Green Chemistry Means Business

by | Nov 3, 2008

Six months can seem like an eternity. For the traveler on space shuttle traveling from the Earth to Mars. For the aging major league slugger during the typical baseball season. For the child waiting for the “age-and-a-half” to become whole with a shiny new bike and a cake.

Really, though, six months go by in a flash and its merely a blink in the lifespan of the sustainable science movement.

Through my work with the ACS Green Chemistry Institute, I have come to understand how imperative it is that we advance the green chemistry and green engineering cause quickly and permanently.

The mission of our industry must be to catalyze and enable the implementation of green chemistry and green engineering principles into all aspects of the global chemical enterprise.  The key to achieving our goal is the introduction of sustainability to the chemical business community, especially as the global economy is trending towards sustainability.  It is increasingly important to consumers to be “green” and companies are racing to meet consumer demands.  It is now up to the scientific community, the creators and innovators, to facilitate that transition.

Becoming green across the globe is, quite literally, a challenge of global proportions.  Already we have seen major efforts in the pharmaceutical and formulated products industries to improve their chemical processes.  New drugs are being created with minimal waste and more efficient yields.  Cleaning products have been reformulated to meet green standards.  Adhesives are being created with soy derivatives and water bases, helping eliminate the need for formaldehyde.  However, there is still a long way to go in making sure that all industrial and consumer products are sustainable.

One area that must be part of the initial work is finding ways to minimize or even eliminate waste.  Last year, the U.S. threw away over 250 million tons of waste, while Europe disposed of 1.3 billion tons.  As global population and product demand continues to escalate, these numbers will only rise.  It is estimated that by 2010, China will consume 35 percent of the world’s iron ore, 30 percent of the world’s aluminum, and 25 percent of the world’s zinc.  As developing countries continue to strive for the “Western lifestyle” demand for raw materials and energy will exceed the sustainable capacity of our planet.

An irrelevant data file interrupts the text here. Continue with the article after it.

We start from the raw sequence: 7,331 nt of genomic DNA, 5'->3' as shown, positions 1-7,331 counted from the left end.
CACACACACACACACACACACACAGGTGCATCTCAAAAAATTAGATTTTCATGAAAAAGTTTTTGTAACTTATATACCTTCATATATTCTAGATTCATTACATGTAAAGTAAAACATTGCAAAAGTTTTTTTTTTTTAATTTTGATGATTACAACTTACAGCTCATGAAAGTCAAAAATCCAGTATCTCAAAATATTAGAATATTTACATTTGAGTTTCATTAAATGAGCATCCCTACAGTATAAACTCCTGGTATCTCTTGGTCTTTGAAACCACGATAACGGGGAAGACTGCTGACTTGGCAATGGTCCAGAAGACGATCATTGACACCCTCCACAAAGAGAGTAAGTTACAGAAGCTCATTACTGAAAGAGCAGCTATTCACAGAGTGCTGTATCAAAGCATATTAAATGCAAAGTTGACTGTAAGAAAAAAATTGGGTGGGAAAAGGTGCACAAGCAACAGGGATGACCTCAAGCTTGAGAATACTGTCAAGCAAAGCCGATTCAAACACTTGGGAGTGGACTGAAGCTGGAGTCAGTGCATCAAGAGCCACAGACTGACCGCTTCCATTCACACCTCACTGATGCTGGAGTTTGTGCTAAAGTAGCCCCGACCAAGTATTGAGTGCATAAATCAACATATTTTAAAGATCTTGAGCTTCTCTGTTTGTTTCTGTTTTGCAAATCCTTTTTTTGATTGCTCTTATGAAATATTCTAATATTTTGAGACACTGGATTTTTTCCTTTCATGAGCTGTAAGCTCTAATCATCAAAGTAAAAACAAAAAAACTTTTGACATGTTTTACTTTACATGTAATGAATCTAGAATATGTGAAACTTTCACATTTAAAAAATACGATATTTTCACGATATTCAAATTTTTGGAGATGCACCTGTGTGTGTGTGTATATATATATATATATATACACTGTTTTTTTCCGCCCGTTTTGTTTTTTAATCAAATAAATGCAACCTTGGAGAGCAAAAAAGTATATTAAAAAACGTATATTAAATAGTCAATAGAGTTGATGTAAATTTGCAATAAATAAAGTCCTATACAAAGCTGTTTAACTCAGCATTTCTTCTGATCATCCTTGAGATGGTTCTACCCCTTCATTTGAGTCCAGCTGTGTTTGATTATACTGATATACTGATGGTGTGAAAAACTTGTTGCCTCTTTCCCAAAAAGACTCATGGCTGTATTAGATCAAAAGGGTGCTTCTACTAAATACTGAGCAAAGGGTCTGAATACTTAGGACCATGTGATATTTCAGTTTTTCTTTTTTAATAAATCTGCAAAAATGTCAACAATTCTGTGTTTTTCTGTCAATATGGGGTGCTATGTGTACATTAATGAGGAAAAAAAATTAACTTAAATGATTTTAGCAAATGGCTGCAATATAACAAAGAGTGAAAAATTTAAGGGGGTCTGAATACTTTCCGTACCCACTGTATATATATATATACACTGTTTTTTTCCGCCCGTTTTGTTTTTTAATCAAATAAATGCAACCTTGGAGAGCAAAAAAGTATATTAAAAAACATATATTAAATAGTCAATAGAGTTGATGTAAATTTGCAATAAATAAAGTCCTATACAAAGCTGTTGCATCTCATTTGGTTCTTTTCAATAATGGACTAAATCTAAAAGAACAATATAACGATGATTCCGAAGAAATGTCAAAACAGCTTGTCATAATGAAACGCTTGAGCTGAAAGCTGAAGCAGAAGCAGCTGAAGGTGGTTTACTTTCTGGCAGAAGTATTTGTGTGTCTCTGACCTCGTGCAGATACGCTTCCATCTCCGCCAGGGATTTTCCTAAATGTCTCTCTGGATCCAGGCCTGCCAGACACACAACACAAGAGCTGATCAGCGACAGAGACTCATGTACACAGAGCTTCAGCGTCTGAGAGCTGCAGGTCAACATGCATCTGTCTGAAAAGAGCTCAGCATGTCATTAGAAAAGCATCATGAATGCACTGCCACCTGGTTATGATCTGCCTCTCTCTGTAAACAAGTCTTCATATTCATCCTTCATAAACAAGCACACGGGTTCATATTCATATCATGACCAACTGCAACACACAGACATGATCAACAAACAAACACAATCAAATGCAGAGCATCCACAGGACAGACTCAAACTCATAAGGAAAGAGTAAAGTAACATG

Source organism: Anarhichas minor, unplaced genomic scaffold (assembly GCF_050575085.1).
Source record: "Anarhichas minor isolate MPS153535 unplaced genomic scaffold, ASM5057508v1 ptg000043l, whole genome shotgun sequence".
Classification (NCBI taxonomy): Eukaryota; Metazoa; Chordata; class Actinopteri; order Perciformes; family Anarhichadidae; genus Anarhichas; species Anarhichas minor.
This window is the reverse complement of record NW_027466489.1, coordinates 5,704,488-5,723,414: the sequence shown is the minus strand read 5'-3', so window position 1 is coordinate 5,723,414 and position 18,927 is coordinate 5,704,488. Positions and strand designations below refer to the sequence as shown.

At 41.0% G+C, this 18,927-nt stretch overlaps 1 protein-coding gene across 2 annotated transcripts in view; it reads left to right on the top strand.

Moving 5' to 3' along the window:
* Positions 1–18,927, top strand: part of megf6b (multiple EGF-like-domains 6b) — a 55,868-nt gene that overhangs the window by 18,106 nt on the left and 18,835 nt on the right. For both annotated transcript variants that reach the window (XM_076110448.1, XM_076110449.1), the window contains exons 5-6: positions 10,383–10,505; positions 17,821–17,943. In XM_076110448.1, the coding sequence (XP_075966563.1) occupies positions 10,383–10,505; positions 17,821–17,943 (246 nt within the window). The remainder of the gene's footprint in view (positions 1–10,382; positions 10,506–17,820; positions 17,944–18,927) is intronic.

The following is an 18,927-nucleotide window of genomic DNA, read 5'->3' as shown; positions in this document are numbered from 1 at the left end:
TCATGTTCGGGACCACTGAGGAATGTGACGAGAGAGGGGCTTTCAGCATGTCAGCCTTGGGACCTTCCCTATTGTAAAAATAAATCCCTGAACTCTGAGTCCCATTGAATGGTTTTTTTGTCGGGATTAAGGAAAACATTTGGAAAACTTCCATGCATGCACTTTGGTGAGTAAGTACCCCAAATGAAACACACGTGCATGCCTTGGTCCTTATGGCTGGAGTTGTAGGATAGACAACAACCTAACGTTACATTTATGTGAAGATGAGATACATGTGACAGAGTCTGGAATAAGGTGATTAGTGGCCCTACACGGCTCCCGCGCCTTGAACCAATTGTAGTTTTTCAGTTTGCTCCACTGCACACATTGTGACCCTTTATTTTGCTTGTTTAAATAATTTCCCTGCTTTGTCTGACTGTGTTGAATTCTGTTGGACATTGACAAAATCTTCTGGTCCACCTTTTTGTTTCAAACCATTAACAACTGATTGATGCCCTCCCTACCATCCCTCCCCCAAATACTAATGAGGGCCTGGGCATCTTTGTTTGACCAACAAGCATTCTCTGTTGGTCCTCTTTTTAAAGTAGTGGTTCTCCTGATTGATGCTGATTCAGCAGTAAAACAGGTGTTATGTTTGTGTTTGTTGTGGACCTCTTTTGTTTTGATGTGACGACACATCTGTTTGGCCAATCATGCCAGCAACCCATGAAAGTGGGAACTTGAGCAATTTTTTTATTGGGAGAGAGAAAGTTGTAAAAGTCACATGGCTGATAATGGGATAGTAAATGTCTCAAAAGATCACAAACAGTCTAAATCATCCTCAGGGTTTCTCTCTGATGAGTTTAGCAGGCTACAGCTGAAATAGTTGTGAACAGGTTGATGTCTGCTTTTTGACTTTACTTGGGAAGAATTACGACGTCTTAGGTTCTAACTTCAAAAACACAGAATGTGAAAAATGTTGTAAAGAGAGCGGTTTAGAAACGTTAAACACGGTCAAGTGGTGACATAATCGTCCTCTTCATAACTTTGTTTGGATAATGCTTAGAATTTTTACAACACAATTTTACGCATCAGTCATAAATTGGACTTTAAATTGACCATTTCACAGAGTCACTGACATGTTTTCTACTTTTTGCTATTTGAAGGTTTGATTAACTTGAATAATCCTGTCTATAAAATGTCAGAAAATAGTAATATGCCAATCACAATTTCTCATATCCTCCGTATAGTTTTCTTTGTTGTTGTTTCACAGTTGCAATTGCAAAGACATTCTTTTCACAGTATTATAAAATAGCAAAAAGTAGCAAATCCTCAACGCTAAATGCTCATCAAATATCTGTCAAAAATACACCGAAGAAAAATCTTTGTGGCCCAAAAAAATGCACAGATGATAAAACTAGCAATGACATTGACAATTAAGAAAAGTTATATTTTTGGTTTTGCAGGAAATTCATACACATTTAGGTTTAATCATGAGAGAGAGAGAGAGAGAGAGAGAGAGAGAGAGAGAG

Serious steps need to be taken in order to develop new technologies that are more energy efficient and based on raw materials that are renewable and/or recyclable.  Further, it is critical that we develop new sources of renewable, clean energy.

While these changes represent the front-line of the march towards sustainability and have obvious benefits to society and the planet, the benefits for business are also clear.  As companies integrate green chemistry into their business plans, they must measure both the potential cost savings and the enhanced revenue streams.  Green chemistry offers differentiated cost savings, or the ability to produce a competitive or superior product at a lower cost.  Additionally, green chemistry helps open new markets, process new patents, enhance and protect a company’s brand, and improve corporate reputations.  Green chemistry is no longer a concept.  We now have real, meaningful, commercial examples that demonstrate a good return on investment for sustainability, such as the numerous industrial innovations that have been winning Presidential Green Chemistry Challenge awards since the program was launched in 1996.

We all need to be committed to helping the chemical industry realize its sustainable future, meeting the needs of today without compromising the ability of new generations to meet their needs tomorrow.

As social ecologist Peter Drucker once said, “the best way to predict the future is to create it!” The future, after all, will be here in a blink.

Bob Peoples, Ph.D. is the Director of the ACS Green Chemistry Institute.

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